There are a plethora of technologies and technology companies in the market providing myriad products and services to help optimize RCM for healthcare. However, aligning these technologies to meet the needs of RCM is crucial for healthcare organizations and RCM servicers.
Healthcare IT News brought together five revenue cycle technology experts to offer their perspective on strategies and best practices for getting the most out of RCM systems.
The contributors include:
Key Considerations for RCM
According to Juli Forde of ZOLL Data Systems, "Innovation is providing solutions to eliminate manual processes and reduce the labor costs required to submit a clean claim and receive timely reimbursement." However, Forde cautions CIOs to keep a keen eye on the interoperability of the technology solutions to realize their maximum efficiency and benefits.
“An innovative product may include the unique solution to a problem. However, without true interoperability, that product may fall short of ROI projections and cause costly delays in both productivity and reimbursement.”
In addition to interoperability, Forde suggests that every revenue cycle organization should select a core solution that can be used to its maximum capability. Finding a core solution that meets the highest number of needs with optimal efficiencies will streamline workflow and improve reimbursement.
Forde adds that "failure to select the right foundation will cause downstream consequences for years to come. A successful CIO is ever mindful of the impact to their technology foundation when considering adding new applications."
Michael Ochs of Experian Health provides insight on what to look for when evaluating new technologies.
“Certainly, there is consideration to using best-in-class products for each particular need and patching them together,” he said. “But now there are vendors that offer a suite of products that work seamlessly together, which may be a better overall benefit as the data can flow seamlessly from workflow to workflow.”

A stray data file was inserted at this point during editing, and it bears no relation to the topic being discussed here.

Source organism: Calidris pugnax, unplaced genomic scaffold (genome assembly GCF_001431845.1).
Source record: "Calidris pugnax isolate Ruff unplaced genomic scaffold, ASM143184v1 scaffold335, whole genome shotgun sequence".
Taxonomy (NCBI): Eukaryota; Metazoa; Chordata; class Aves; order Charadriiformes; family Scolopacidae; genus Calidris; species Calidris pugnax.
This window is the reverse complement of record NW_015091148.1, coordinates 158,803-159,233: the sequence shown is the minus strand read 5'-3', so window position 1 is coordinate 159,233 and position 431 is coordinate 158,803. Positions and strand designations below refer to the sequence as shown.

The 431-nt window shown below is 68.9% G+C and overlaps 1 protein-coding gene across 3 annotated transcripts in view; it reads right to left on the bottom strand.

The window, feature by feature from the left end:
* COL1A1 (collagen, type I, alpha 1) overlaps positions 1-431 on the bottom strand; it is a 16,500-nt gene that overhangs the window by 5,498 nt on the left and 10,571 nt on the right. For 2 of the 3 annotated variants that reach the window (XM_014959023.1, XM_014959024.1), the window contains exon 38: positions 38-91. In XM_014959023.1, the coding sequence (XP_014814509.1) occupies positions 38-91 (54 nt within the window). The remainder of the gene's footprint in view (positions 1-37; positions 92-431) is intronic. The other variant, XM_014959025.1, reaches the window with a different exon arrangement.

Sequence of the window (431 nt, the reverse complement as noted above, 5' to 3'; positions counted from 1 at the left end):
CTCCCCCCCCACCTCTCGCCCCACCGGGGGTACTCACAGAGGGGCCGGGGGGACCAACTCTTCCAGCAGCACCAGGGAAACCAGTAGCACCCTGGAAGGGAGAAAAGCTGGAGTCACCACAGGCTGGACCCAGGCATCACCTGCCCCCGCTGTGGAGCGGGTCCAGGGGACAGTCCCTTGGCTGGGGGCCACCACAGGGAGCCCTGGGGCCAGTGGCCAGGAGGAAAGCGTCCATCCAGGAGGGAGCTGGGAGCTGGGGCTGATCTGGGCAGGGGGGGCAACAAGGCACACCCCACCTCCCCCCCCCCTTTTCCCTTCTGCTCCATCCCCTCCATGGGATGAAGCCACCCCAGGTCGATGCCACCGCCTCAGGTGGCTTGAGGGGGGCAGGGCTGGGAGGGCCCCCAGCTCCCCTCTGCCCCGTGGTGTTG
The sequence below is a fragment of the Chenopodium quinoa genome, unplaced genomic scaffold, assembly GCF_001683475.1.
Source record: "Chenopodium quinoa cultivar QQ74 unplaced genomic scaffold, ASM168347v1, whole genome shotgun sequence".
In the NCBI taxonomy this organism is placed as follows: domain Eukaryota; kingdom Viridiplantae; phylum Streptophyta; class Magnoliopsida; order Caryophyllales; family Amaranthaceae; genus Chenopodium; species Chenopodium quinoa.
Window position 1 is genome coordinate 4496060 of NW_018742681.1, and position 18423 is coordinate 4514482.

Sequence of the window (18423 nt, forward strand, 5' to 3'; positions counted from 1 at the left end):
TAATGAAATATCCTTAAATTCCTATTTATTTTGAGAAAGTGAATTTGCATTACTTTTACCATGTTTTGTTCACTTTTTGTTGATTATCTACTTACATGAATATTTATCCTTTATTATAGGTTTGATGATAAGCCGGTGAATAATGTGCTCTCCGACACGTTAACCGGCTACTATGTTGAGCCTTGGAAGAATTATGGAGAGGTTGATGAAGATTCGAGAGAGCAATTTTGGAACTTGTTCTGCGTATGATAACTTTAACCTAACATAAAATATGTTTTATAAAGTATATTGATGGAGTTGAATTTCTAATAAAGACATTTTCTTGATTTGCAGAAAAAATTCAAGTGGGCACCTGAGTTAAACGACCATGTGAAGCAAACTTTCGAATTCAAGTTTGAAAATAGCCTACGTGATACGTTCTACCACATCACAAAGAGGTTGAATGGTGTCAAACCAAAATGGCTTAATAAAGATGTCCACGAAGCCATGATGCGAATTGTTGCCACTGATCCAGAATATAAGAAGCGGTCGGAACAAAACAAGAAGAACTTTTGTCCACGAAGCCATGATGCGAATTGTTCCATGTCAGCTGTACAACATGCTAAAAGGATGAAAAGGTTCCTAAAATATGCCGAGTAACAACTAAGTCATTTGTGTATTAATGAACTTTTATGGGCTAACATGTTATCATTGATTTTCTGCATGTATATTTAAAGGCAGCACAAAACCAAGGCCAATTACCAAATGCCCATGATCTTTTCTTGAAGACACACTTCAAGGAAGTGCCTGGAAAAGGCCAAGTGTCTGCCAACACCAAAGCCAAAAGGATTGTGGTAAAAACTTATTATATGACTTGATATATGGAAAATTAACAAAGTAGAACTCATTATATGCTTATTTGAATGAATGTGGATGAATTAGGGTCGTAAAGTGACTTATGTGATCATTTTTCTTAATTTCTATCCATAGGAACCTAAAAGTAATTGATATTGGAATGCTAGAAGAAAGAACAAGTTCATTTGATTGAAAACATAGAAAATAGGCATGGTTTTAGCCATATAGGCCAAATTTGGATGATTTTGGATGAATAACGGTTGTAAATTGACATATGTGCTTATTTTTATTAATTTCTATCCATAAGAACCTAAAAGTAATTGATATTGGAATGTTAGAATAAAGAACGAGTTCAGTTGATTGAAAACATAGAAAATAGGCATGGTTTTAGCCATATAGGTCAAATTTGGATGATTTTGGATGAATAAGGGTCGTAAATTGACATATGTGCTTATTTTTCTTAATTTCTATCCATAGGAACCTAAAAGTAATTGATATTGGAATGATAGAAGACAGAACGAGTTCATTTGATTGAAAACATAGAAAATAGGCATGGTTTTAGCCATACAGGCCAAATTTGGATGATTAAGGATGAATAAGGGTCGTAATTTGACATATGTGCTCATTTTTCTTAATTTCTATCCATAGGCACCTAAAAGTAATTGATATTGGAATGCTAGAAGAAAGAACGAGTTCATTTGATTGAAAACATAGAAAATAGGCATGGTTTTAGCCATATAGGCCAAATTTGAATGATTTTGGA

Ochs offers a few things to consider in the ecosystem that an organization’s revenue cycle management process might be missing or have misaligned:
- Clear and convenient processes for both providers and patients.
- Accurate patient identification from registration to billing.
- Streamlined workflows to reduce time and resources spent on avoidable tasks.
- Automated processes to support effective collections and spot the root causes of denials.
- Real-time reporting to help improve performance over time.
Brian Robertson, founder and CEO of VisiQuate, offers another RCM tech-optimization best practice: Overinvest in the why, and business-problem analysis, versus the how and the what. Robertson recommends that business problem analysis is always king. People remain the most important asset to optimize something as complex as the healthcare revenue cycle, he advised. Technologies, tools, methods and techniques are all secondary to having a clear picture of why it is important or necessary to optimize the revenue cycle, he said.
Geneva Schlabach of Vispa provides an interesting perspective to revenue cycle workers working in remote environments. We have touched upon this topic recently in an article regarding business continuity planning, but Schlabach adds:
“Tracking revenue cycle workers, whether on-site or remote, is a necessity among healthcare provider organizations. Through this pandemic, provider organizations have seen the importance of being flexible with staff while using technology to track and monitor the efficiency and effectiveness of their remote teams.”
In conjunction to tracking remote revenue cycle workers, Ron Wince of Myndshft Technologies adds that it’s very hard to manage processes that happen in cubicles or – more recently – done remotely.
“In today’s environment, it’s not always affordable to upgrade or update technology,” he noted. “Simpler things like taking more advantage of data or simple scripting can help companies squeeze more juice from the tech stacks they have in place.”
Wince recommends healthcare organizations take a look at their current technologies and customize them to better fit the overall workflow and processes.
"There are not a lot of opportunities to customize the technology and it relies on the people doing the processes to figure out workarounds to get what they need out of the portfolio of solutions."